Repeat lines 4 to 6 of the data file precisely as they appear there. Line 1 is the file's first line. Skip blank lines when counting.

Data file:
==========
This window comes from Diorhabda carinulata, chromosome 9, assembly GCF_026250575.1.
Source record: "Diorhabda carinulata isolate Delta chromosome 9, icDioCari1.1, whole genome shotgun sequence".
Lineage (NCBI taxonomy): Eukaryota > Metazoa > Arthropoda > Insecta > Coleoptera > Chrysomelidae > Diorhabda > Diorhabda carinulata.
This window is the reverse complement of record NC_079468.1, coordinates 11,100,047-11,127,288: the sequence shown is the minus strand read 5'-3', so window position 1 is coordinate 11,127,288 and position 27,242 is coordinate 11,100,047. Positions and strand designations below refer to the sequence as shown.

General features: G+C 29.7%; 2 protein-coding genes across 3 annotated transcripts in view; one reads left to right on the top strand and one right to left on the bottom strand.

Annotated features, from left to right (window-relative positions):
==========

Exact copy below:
This window is the reverse complement of record NC_079468.1, coordinates 11,100,047-11,127,288: the sequence shown is the minus strand read 5'-3', so window position 1 is coordinate 11,127,288 and position 27,242 is coordinate 11,100,047. Positions and strand designations below refer to the sequence as shown.

General features: G+C 29.7%; 2 protein-coding genes across 3 annotated transcripts in view; one reads left to right on the top strand and one right to left on the bottom strand.

Annotated features, from left to right (window-relative positions):